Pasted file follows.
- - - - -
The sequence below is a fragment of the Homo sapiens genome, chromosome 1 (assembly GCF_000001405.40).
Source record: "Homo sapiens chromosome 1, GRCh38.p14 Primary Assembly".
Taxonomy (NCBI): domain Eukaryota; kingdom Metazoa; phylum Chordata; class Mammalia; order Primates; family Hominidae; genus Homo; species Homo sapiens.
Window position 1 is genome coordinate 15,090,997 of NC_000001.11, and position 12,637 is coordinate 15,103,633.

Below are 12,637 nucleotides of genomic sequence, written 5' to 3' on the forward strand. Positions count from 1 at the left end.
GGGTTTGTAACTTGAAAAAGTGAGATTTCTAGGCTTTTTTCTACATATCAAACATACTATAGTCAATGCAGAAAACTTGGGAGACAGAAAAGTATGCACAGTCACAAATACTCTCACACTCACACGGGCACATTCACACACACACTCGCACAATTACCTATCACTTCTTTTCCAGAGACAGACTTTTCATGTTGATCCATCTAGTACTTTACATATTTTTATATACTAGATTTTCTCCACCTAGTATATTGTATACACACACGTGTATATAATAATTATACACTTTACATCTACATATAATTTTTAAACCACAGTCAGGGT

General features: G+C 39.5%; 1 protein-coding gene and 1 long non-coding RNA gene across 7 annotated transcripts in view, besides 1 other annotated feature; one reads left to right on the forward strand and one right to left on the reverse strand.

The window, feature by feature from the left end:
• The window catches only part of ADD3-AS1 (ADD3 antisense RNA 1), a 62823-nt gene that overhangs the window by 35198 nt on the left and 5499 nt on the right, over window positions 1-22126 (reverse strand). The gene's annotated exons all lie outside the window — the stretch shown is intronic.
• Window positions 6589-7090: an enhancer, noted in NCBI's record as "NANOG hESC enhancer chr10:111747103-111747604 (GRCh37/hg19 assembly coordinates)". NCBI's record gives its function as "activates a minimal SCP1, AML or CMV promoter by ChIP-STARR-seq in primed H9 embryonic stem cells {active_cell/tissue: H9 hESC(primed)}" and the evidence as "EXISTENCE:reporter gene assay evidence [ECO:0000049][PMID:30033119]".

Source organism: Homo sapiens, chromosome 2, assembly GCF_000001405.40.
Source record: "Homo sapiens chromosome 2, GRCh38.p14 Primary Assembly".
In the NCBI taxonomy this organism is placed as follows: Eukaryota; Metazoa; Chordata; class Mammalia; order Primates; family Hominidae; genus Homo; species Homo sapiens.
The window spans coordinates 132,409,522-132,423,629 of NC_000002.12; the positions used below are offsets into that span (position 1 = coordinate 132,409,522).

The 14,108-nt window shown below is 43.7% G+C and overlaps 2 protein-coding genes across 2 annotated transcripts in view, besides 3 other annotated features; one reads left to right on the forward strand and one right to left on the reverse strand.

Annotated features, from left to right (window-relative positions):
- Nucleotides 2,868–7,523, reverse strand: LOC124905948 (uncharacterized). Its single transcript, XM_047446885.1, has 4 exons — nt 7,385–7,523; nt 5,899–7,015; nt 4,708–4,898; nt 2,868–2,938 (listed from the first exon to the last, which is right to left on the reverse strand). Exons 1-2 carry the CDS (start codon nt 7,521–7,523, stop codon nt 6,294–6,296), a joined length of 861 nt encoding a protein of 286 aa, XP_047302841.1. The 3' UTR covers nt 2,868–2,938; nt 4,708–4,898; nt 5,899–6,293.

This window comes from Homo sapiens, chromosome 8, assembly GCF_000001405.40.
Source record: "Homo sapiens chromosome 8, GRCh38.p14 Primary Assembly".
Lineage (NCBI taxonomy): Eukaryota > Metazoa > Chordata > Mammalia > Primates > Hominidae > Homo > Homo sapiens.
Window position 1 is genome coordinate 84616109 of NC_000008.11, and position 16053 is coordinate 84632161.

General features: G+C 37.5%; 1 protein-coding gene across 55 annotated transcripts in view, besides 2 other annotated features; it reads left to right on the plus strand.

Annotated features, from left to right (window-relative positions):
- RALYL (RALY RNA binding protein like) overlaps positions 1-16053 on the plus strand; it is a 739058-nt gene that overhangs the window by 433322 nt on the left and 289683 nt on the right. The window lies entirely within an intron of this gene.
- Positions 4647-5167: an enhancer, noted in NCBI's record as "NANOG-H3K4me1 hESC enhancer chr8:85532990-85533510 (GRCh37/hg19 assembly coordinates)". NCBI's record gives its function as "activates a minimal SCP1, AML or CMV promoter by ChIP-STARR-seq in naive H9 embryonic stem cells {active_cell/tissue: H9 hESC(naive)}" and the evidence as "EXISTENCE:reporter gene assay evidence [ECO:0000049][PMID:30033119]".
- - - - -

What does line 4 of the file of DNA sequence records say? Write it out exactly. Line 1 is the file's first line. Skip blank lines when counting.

Window position 1 is genome coordinate 15,090,997 of NC_000001.11, and position 12,637 is coordinate 15,103,633.